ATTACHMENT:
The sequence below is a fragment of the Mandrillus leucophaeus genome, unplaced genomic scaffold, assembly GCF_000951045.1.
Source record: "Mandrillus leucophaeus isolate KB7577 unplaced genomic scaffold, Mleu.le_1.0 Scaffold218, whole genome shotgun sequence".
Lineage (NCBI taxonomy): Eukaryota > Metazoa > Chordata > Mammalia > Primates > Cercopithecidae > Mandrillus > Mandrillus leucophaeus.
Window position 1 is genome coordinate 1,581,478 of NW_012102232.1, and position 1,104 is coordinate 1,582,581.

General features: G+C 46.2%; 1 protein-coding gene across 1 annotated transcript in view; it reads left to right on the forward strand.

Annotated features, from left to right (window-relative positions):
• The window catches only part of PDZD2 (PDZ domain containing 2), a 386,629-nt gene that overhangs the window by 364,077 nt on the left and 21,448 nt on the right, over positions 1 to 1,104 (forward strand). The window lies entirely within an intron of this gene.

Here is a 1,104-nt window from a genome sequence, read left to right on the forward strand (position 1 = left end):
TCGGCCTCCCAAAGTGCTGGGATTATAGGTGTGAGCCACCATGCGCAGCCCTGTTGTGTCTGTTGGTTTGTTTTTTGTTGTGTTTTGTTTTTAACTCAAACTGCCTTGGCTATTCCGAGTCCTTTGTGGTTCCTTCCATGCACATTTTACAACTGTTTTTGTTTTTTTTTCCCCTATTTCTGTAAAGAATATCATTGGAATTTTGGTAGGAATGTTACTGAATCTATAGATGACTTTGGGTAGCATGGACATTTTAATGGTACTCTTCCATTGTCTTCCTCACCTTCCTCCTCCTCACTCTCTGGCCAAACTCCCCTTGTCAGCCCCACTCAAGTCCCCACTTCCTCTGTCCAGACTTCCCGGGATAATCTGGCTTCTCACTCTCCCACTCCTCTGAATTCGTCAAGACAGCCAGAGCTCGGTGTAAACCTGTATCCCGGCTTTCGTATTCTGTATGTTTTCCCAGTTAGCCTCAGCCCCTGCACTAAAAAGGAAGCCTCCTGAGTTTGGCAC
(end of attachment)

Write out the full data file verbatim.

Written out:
The sequence below is a fragment of the Mandrillus leucophaeus genome, unplaced genomic scaffold, assembly GCF_000951045.1.
Source record: "Mandrillus leucophaeus isolate KB7577 unplaced genomic scaffold, Mleu.le_1.0 Scaffold218, whole genome shotgun sequence".
Lineage (NCBI taxonomy): Eukaryota > Metazoa > Chordata > Mammalia > Primates > Cercopithecidae > Mandrillus > Mandrillus leucophaeus.
Window position 1 is genome coordinate 1,581,478 of NW_012102232.1, and position 1,104 is coordinate 1,582,581.

General features: G+C 46.2%; 1 protein-coding gene across 1 annotated transcript in view; it reads left to right on the forward strand.

Annotated features, from left to right (window-relative positions):
• The window catches only part of PDZD2 (PDZ domain containing 2), a 386,629-nt gene that overhangs the window by 364,077 nt on the left and 21,448 nt on the right, over positions 1 to 1,104 (forward strand). The window lies entirely within an intron of this gene.

Here is a 1,104-nt window from a genome sequence, read left to right on the forward strand (position 1 = left end):
TCGGCCTCCCAAAGTGCTGGGATTATAGGTGTGAGCCACCATGCGCAGCCCTGTTGTGTCTGTTGGTTTGTTTTTTGTTGTGTTTTGTTTTTAACTCAAACTGCCTTGGCTATTCCGAGTCCTTTGTGGTTCCTTCCATGCACATTTTACAACTGTTTTTGTTTTTTTTTCCCCTATTTCTGTAAAGAATATCATTGGAATTTTGGTAGGAATGTTACTGAATCTATAGATGACTTTGGGTAGCATGGACATTTTAATGGTACTCTTCCATTGTCTTCCTCACCTTCCTCCTCCTCACTCTCTGGCCAAACTCCCCTTGTCAGCCCCACTCAAGTCCCCACTTCCTCTGTCCAGACTTCCCGGGATAATCTGGCTTCTCACTCTCCCACTCCTCTGAATTCGTCAAGACAGCCAGAGCTCGGTGTAAACCTGTATCCCGGCTTTCGTATTCTGTATGTTTTCCCAGTTAGCCTCAGCCCCTGCACTAAAAAGGAAGCCTCCTGAGTTTGGCAC